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Patient Prefer Adherence. 2015 Oct 14;9:1431-41. doi: 10.2147/PPA.S88357. eCollection 2015.

Factors associated with medication information in diabetes care: differences in perceptions between patients and health care professionals.

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Department of General Practice and Health Services Research, University Hospital of Heidelberg, Heidelberg, Germany.
Cooperation Unit Clinical Pharmacy, University of Heidelberg, Heidelberg, Germany ; Department of Clinical Pharmacology and Pharmacoepidemiology, University of Heidelberg, Heidelberg, Germany.
Department of General Practice and Health Services Research, University Hospital of Heidelberg, Heidelberg, Germany ; Radboud University Nijmegen Medical Centre, Scientific Institute for Quality of Healthcare, Nijmegen, the Netherlands.



This qualitative study in patients with type 2 diabetes and health care professionals (HCPs) aimed to investigate which factors they perceive to enhance or impede medication information provision in primary care. Similarities and differences in perspectives were explored.


Eight semistructured focus groups were conducted, four with type 2 diabetes patients (n=25) and four with both general practitioners (n=13) and health care assistants (n=10). Sessions were audio and video recorded, transcribed verbatim, and subjected to computer-aided qualitative content analysis.


Diabetes patients and HCPs broadly highlighted similar factors as enablers for satisfactory medication information delivery. Perceptions substantially differed regarding impeding factors. Both patients and HCPs perceived it to be essential to deliver tailored information, to have a trustful and continuous patient-provider relationship, to regularly reconcile medications, and to provide tools for medication management. However, substantial differences in perceptions related to impeding factors included the causes of inadequate information, the detail required for risk-related information, and barriers to medication reconciliation. Medication self-management was a prevalent topic among patients, whereas HCPs' focus was on fulfilling therapy and medication management responsibilities.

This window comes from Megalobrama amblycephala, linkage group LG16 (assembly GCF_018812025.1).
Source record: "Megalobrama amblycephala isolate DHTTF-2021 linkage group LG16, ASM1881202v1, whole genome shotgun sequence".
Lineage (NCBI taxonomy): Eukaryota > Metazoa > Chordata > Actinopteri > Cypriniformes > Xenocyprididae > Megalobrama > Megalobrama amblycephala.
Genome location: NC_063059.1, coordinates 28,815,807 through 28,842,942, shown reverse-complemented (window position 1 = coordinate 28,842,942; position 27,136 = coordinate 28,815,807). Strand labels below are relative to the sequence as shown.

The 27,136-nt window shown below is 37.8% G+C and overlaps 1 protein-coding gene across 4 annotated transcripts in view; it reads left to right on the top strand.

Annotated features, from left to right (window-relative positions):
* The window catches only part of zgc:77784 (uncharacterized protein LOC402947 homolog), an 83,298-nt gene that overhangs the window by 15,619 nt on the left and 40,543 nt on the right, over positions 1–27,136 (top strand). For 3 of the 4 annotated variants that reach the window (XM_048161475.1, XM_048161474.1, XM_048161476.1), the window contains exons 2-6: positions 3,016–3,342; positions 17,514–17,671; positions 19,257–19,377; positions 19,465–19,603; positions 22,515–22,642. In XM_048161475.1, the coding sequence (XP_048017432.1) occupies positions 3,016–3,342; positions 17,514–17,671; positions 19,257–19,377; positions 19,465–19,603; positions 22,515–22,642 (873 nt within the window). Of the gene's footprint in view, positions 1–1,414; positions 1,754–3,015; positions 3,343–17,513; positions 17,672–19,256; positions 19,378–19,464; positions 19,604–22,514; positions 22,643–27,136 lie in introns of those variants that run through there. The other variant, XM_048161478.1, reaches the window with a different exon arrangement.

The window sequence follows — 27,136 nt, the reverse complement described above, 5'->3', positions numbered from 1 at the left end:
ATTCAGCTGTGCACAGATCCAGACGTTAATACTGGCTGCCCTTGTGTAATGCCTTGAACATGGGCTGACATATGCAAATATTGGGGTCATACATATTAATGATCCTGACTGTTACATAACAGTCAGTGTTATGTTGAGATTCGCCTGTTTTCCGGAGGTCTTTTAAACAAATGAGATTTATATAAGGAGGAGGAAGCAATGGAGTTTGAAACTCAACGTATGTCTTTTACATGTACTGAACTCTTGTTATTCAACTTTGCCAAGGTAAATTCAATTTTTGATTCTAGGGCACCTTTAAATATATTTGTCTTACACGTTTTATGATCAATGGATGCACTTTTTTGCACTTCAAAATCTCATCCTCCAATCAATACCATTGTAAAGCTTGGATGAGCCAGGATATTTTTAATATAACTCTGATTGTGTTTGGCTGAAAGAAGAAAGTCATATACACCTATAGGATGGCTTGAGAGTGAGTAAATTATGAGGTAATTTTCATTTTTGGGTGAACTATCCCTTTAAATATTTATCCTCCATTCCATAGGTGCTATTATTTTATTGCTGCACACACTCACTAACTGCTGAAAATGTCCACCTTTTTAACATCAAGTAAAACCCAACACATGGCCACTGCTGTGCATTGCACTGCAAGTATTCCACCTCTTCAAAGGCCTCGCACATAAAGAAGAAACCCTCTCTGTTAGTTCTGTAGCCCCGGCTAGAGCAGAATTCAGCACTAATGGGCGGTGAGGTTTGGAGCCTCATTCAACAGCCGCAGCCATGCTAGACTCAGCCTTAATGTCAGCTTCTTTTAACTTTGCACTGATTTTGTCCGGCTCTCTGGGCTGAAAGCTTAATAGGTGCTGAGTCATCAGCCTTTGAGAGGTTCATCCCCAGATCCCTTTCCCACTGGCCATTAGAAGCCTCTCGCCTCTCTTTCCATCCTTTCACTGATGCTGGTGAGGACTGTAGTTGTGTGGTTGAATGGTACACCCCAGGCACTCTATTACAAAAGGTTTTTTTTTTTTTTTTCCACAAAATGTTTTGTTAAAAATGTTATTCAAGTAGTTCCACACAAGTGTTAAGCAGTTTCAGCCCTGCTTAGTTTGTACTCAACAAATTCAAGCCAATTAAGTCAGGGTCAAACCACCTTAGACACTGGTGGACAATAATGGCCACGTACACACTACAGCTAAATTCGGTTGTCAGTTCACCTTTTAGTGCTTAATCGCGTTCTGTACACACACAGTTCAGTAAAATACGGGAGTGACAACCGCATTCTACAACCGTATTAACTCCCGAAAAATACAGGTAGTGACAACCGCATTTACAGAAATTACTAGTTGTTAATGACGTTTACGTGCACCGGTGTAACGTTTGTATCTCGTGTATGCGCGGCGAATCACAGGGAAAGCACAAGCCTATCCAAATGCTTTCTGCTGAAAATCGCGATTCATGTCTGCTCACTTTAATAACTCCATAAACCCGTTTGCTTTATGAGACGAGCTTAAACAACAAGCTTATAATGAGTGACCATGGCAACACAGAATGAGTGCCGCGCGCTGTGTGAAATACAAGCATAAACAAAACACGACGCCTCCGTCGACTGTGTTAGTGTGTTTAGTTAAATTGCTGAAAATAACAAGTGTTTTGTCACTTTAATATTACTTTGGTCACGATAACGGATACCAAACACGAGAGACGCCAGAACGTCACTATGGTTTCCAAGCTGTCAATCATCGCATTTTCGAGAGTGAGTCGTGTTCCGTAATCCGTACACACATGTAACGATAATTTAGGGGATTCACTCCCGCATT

The findings suggest a noteworthy gap in perceptions between information provision and patients' needs regarding medication-related communication. Medication safety and adherence may be improved if HCPs collaborate more closely with diabetes patients in managing their medication, in particular by incorporating the patients' perspective. Health care systems need to be structured in a way that supports this process.


focus groups; medication information; patient-provider communication; primary care; type 2 diabetes

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